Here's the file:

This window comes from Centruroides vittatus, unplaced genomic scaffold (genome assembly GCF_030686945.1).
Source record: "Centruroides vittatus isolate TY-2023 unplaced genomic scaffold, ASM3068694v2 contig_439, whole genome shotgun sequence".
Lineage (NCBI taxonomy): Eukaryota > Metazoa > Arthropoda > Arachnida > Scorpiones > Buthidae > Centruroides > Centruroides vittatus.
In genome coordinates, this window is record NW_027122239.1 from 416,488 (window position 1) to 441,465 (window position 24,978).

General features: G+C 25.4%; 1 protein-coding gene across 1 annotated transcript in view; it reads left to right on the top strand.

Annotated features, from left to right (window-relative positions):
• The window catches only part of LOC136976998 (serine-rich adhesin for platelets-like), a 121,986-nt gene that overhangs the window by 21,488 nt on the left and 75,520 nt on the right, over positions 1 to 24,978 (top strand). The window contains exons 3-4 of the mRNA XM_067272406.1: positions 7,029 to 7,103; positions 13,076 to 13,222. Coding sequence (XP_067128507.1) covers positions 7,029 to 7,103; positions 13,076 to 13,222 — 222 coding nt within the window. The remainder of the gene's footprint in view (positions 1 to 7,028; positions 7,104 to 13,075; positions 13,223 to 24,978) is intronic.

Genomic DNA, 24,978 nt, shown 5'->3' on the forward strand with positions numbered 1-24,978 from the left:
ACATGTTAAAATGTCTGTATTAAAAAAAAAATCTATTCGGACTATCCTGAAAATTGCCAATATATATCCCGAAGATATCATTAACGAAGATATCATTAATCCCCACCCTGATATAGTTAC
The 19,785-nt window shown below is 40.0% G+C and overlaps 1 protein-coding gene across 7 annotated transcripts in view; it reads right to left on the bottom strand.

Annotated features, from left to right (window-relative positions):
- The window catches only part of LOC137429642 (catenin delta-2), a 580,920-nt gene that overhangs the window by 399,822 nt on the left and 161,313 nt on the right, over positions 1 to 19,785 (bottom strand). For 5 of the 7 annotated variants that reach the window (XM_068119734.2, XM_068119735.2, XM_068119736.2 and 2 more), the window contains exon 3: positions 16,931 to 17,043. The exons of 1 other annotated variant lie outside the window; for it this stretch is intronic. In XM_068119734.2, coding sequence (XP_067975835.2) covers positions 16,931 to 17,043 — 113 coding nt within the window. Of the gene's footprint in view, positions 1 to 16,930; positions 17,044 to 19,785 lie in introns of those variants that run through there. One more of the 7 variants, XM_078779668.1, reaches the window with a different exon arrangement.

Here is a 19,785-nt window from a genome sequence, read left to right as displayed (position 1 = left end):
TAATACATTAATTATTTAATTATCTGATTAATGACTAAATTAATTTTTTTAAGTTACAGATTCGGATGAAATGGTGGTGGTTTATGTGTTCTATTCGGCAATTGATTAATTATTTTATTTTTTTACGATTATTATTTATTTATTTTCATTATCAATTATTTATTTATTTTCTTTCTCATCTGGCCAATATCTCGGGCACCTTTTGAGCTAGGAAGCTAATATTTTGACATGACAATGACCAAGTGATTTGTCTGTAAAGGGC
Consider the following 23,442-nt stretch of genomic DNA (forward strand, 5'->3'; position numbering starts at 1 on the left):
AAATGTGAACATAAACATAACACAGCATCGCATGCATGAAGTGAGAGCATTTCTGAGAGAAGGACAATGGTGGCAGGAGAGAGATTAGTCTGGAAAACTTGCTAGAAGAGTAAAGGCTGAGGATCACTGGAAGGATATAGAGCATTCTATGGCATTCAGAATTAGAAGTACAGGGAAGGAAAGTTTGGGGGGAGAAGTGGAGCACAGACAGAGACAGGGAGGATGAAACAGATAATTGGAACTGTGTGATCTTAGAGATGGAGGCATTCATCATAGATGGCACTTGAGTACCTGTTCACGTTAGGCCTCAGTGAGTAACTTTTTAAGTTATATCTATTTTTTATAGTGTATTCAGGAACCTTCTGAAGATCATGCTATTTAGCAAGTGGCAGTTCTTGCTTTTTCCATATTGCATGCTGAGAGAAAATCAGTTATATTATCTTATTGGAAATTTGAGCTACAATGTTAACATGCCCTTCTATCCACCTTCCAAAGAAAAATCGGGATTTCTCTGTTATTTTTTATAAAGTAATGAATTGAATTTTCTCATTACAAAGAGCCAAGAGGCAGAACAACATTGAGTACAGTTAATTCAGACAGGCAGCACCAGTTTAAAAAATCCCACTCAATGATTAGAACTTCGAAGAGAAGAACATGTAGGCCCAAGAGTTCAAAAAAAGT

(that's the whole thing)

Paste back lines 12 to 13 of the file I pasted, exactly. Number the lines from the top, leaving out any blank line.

- The window catches only part of LOC137429642 (catenin delta-2), a 580,920-nt gene that overhangs the window by 399,822 nt on the left and 161,313 nt on the right, over positions 1 to 19,785 (bottom strand). For 5 of the 7 annotated variants that reach the window (XM_068119734.2, XM_068119735.2, XM_068119736.2 and 2 more), the window contains exon 3: positions 16,931 to 17,043. The exons of 1 other annotated variant lie outside the window; for it this stretch is intronic. In XM_068119734.2, coding sequence (XP_067975835.2) covers positions 16,931 to 17,043 — 113 coding nt within the window. Of the gene's footprint in view, positions 1 to 16,930; positions 17,044 to 19,785 lie in introns of those variants that run through there. One more of the 7 variants, XM_078779668.1, reaches the window with a different exon arrangement.

Here is a 19,785-nt window from a genome sequence, read left to right as displayed (position 1 = left end):